Launched in September 2006, Appeal for Redress is a Washington, DC-based anti-war movement whose purpose is to offer active-duty, reserve, and guard service members an opportunity to publicly “support the withdrawal of U.S. troops” from Iraq. The movement’s seminal document is a brief statement, known as the “Appeal for Redress,” which “provides a way in which individual service members can appeal to their Congressional Representative[s] and U.S. Senators to urge an end to the U.S. military occupation.” The wording of the Appeal is as follows: “As a patriotic American proud to serve the nation in uniform, I respectfully urge my political leaders in Congress to support the prompt withdrawal of all American military forces and bases from Iraq. Staying in Iraq will not work and is not worth the price. It is time for U.S. troops to come home.” Any military person who endorsed the wording of this statement is invited to sign his or her name to it on the Appeal for Redress website. The first batch of signed statements was delivered to members of Congress just prior to Martin Luther King, Jr. Day in January 2007. As of January 27, 2007, Appeal for Redress membership consisted of 1,223 active-duty members of the U.S. military.
To allay any misgivings that military personnel may feel about signing such a document, Appeal for Redress states: “The military regulation that covers protest and dissent by members of the military is DOD [Department of Defense] Directive 1325.6 — ‘Guidelines for Handling Dissident and Protest Activities Among Members of the Armed Forces.’ The command may prohibit members from distributing written materials on base, other than through ‘official outlets,’ without prior approval. However, the command may not prevent you from distributing printed material simply because it is critical of government policies or officials. DoD Directive 1325.6 says it is DoD policy to preserve military members’ ‘right of expression … to the maximum extent possible, consistent with good order and discipline and the national security.’ … [It] provides the right of service members to complain and request redress of grievances against actions of their commanders. … A redress is not to be confused with a petition. The action taken here by individual service members is an Appeal for Redress to End the War in Iraq.”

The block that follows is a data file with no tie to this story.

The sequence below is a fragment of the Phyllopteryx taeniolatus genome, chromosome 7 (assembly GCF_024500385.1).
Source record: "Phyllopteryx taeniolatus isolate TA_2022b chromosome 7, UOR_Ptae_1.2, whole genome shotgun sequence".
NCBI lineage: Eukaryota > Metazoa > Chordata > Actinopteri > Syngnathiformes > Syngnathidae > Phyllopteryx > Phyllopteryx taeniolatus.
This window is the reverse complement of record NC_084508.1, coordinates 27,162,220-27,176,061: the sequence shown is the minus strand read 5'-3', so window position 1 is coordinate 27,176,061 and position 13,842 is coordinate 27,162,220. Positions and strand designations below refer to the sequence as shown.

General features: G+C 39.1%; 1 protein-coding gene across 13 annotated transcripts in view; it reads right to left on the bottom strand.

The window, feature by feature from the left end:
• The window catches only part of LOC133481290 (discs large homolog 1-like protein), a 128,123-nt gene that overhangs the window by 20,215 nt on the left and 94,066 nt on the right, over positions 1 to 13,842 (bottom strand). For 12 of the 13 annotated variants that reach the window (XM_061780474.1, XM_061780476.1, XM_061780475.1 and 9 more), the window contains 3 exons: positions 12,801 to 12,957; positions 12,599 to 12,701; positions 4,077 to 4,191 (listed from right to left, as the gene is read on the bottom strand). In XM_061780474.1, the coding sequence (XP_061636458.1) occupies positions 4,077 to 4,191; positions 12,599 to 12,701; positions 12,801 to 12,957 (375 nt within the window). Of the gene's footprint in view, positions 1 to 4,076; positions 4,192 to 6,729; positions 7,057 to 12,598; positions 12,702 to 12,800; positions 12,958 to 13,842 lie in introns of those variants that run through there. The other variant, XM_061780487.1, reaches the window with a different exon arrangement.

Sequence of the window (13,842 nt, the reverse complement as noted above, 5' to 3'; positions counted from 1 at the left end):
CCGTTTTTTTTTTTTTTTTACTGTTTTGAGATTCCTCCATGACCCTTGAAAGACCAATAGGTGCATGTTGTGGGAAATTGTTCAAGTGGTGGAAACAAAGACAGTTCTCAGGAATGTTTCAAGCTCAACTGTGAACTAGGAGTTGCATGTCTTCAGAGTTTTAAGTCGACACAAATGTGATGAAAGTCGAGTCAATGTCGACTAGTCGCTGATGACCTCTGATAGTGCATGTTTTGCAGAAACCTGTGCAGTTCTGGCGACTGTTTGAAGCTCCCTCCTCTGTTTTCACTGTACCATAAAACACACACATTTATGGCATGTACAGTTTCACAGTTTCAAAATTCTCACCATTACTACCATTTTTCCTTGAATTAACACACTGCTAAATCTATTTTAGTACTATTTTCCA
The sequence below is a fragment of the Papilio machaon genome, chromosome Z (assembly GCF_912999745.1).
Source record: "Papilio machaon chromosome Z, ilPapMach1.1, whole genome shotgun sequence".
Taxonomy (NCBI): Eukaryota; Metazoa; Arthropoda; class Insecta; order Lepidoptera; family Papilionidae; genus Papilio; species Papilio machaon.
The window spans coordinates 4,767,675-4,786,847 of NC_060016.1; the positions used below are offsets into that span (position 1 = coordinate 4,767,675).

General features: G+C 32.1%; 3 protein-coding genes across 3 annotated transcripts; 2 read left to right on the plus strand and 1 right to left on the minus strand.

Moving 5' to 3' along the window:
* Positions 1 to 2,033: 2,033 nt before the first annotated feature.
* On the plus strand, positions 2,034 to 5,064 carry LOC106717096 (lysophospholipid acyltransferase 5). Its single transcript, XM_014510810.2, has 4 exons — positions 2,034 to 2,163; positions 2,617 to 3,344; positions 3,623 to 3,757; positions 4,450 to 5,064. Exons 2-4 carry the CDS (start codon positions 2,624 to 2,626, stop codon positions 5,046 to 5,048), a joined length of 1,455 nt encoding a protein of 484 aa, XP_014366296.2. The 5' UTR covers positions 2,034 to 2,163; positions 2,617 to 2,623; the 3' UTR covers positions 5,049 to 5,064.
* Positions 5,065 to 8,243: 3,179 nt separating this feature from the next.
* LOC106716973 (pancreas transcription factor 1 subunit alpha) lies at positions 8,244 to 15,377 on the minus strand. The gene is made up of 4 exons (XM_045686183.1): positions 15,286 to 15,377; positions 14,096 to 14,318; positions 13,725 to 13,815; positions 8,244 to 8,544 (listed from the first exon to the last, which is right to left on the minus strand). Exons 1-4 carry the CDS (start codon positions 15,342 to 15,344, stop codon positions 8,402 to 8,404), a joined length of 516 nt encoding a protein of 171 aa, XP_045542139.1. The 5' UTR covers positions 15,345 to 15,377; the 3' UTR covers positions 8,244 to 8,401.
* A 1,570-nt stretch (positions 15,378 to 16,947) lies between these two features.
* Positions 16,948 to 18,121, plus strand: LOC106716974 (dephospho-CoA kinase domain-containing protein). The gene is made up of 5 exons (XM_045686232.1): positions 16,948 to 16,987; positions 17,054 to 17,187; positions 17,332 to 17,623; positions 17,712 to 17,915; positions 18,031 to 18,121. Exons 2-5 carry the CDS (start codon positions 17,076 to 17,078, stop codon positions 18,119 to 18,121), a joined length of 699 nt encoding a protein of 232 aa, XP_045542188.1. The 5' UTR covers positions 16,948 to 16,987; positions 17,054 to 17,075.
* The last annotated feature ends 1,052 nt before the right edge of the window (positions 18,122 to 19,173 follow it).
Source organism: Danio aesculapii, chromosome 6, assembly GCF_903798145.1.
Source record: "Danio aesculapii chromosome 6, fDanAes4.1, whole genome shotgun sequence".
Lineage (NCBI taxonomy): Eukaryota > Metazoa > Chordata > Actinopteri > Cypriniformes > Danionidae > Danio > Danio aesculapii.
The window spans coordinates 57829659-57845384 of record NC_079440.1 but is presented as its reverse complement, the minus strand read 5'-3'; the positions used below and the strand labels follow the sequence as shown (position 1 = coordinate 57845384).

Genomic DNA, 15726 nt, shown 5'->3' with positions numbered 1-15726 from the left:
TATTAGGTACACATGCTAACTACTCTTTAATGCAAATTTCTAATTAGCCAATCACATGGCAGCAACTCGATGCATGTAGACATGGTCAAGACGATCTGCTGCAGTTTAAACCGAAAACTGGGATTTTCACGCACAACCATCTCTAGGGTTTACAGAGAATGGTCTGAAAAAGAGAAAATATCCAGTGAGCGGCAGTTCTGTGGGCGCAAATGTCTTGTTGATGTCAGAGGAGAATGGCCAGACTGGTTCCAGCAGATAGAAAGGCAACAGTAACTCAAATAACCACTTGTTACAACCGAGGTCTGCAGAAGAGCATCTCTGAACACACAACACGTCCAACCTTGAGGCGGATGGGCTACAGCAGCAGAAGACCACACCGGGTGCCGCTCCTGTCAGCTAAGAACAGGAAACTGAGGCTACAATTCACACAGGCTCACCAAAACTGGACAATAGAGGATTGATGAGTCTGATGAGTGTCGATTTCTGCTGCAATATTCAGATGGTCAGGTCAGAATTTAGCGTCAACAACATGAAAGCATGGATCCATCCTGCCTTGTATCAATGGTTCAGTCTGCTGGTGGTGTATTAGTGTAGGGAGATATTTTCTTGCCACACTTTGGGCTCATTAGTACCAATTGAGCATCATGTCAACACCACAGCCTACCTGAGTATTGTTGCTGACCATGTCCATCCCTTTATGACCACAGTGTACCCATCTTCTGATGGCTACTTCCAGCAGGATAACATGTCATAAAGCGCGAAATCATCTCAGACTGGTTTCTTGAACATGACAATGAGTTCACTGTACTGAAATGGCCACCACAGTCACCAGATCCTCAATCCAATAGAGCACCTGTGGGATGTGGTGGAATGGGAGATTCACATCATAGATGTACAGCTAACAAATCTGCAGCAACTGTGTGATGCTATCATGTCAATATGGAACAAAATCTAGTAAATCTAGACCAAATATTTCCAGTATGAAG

At a January 27, 2007 antiwar rally in Washington, DC (an event organized by United For Peace and Justice, Win Without War, Peace Action, Code Pink, and Progressive Democrats of America), Appeal for Redress’s co-founder, Jonathon Hutto, denounced the Iraq War as “an imperialist war; a war for profit, not for people; a war for death, not for people; a war against the working class, not for justice. … We gotta keep the mass movement going, no matter who’s in office, a Democrat or a Republican. We gotta keep the mass movement going against the system. It’s a systematic war.” Hutto then led the crowd in a chant that included the following verses: “Racism means we got to fight back! Oil war means we got to fight back! Imperialism means we got to fight back! … No justice, no peace!”